In keeping with our theme of Diversity in Appalachia, the Frank and Jane Gabor WV Folklife Center presents The Women’s Lyceum. The tradition of the lyceum, which dates back to Ancient Greece, serves as public education and entertainment. It includes lectures, readings, concerts, and discussions.
On Monday, September 30, at 7 p.m., author Val Nieman will discuss her novel, “To the Bones.” Nieman is an author, teacher, and editor whose work emerges from her Appalachian roots. Her fourth novel, “To the Bones,” a genre-bending satire of the coal industry and its effects on Appalachia, is a spring 2019 title from WVU Press.
Her writing has appeared widely in journals and in numerous anthologies, including “Eyes Glowing at the Edge of the Woods” and “Ghost Fishing: An Eco-Justice Poetry Anthology.” She has held state and NEA creative writing fellowships, and her awards include the Eric Hoffer Prize in General Fiction, two Elizabeth Simpson Smith awards in fiction and the Greg Grummer Prize in poetry. A graduate of West Virginia University and Queens University of Charlotte and a former journalist (including work for the Times-West Virginian), Nieman teaches creative writing at North Carolina A&T State University.
On Sunday, October 13, at 2 p.m., storyteller, actress, and writer Karen Vuranch will present author Pearl S. Buck in a first-person interpretation. Born in Pocahontas County, West Virginia, Buck spent her childhood and early adulthood in China and much of her work encompasses Eastern culture. Her novel “The Good Earth” earned her the Pulitzer Prize, and she was the first American woman to win the Nobel Prize for Literature. An outspoken social activist and humanitarian, Buck campaigned for civil rights, women’s rights and children’s causes.
Karen Vuranch is known for her traditional storytelling, plays based on oral history, and living history presentations of famous American women. Her repertoire of famous American women includes Pearl S. Buck, Mother Jones, Clara Barton, Mary Draper Ingles, Emma Edmunds, Grace O’Malley, Belle Starr, Julia Child, Louella Parsons and Laura Ingalls Wilder. Her acclaimed performance of her original production, Coal Camp Memories, has been presented nationally and internationally. She has been awarded the Tamarack Fellowship, Oak Hill Quota Club’s honoree, Robert C.
Byrd Community Service Award, Robert McWhorter Achievement Award, performing Artist of the Year Award in 2003, Spirit of West Virginia Award, Celebrate Women Award, and the 2000 Performing Artist of the Year Award by the Tamarack. Vuranch teaches theatre and communication at Concord University in Athens, West Virginia.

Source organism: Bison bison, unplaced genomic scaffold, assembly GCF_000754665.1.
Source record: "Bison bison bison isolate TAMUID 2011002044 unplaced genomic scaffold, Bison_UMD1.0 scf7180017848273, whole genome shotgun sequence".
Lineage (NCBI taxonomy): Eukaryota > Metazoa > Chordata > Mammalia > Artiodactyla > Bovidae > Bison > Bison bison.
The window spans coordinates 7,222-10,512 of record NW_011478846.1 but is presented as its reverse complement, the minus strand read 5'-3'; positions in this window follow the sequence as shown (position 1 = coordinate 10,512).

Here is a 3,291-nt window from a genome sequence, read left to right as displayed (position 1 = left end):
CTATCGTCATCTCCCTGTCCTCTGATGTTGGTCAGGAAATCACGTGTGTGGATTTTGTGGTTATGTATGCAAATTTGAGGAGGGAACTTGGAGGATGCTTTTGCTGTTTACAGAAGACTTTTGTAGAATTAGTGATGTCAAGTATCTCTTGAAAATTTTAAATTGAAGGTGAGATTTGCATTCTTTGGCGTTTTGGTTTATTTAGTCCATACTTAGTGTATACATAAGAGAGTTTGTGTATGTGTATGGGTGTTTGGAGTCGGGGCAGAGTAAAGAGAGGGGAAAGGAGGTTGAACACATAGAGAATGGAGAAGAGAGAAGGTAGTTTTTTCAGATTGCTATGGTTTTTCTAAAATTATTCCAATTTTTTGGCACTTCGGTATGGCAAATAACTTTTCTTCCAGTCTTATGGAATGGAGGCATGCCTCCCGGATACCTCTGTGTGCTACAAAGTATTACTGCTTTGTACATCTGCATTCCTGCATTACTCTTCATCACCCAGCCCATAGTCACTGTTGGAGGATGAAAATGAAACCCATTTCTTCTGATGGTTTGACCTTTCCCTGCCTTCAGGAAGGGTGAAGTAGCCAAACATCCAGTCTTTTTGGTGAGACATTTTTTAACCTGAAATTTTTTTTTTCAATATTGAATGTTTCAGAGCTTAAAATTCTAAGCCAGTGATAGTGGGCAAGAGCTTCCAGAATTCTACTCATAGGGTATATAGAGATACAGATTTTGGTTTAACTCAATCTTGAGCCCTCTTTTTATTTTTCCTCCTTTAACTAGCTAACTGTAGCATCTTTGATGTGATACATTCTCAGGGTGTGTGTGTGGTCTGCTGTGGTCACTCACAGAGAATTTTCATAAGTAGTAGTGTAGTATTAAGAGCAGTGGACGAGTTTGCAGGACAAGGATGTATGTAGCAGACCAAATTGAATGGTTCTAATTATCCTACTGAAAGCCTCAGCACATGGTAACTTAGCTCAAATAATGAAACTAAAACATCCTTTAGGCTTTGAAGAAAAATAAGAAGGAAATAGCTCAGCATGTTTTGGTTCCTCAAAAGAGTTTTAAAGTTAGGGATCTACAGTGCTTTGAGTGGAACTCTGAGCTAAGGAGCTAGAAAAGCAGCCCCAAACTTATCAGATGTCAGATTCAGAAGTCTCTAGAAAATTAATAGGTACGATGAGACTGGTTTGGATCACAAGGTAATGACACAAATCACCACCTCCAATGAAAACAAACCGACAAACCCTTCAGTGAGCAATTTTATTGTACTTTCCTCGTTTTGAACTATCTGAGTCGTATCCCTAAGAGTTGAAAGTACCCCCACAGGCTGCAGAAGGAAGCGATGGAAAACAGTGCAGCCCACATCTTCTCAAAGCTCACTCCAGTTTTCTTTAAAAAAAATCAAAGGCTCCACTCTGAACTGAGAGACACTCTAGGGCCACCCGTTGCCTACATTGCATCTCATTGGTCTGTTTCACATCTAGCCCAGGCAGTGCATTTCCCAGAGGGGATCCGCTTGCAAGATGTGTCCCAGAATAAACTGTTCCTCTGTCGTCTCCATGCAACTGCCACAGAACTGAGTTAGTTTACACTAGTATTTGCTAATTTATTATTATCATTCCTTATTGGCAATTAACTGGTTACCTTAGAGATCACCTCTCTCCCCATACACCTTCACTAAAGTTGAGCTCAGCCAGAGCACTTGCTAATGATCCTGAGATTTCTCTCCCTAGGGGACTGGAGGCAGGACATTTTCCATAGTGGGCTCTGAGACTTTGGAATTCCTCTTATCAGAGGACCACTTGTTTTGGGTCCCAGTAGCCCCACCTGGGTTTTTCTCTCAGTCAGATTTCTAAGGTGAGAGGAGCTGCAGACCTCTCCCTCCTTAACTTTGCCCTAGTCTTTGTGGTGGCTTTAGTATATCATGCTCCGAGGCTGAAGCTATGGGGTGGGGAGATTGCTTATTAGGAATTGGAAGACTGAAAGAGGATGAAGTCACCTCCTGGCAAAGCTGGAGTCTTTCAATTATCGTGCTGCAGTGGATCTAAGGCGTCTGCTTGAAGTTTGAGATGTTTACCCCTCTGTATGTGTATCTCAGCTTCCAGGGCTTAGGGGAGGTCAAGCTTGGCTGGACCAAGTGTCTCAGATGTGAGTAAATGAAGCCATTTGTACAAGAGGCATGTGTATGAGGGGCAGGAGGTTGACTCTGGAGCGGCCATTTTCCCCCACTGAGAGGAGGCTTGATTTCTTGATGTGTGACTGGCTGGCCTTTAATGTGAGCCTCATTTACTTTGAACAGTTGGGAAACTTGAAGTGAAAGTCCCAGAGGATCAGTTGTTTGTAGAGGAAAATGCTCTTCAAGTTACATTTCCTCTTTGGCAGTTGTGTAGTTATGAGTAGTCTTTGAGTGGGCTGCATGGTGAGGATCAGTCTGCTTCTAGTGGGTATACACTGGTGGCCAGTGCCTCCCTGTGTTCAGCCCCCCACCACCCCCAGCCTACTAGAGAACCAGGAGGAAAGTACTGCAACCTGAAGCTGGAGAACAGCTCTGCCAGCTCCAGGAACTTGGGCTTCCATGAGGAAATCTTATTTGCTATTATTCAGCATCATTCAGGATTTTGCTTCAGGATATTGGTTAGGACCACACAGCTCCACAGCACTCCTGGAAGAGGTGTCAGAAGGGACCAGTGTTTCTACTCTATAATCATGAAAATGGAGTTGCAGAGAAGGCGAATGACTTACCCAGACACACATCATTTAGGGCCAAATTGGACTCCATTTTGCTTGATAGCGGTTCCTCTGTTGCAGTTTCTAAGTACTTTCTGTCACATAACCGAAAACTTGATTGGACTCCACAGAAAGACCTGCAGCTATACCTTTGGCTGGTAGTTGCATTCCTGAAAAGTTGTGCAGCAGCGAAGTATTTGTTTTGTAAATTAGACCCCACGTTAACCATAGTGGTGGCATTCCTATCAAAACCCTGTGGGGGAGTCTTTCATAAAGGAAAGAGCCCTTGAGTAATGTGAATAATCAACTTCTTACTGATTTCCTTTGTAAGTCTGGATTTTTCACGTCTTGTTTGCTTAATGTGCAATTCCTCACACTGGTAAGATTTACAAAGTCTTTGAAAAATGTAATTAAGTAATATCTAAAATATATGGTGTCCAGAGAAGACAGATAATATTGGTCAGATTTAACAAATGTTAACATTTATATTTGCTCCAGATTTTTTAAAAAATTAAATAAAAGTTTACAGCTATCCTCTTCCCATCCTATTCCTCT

On Monday, October 28, 7 p.m., Ilene Evans will portray Memphis Tennessee Garrison. Educator and civil rights leader, Garrison was the daughter of former slaves who spent her much of her life in Gary, WV. She was a school teacher in McDowell County for 35 years and fought for better learning and cultural opportunities for African-Americans.
She organized the first NAACP branches in southern West Virginia, won the Madame C.J. Walker Award for creating and administering the Freedom Seals Campaign, and became the first woman elected at the national level as the vice-president of the NAACP Board. In 1988, she received the “Living the Dream Award” from the state of West Virginia which annually honors a citizen who best exemplifies the principles and goals of Martin Luther King.
Actress, storyteller, musician, historian, and teaching artist, Ilene Evans has performed nationally and internationally. Evans holds a Master’s Degree from East Tennessee State University in the department of Education with an emphasis in Storytelling. She has done extensive research as a Chautauqua scholar, developing presentations of historical women who have contributed significantly to African American culture.
She was selected by the United States Embassy to tour Saudi Arabia, Kuwait, Bahrain and Columbia to share her work in the history and culture of African Americans through the arts, art education, literature, and music. As a member of the National Association of Black Storytellers, she traveled to Ghana, West Africa to bring the story of Harriet Tubman to the diaspora to the University of Ghana and Cape Coast Castle during 2015 Panafest. She recently traveled to Tanzania with Ohio State University to collect the music of the women in the Marwa Village. Evans teaches communication at Fairmont State University.
These events are free and open to the public.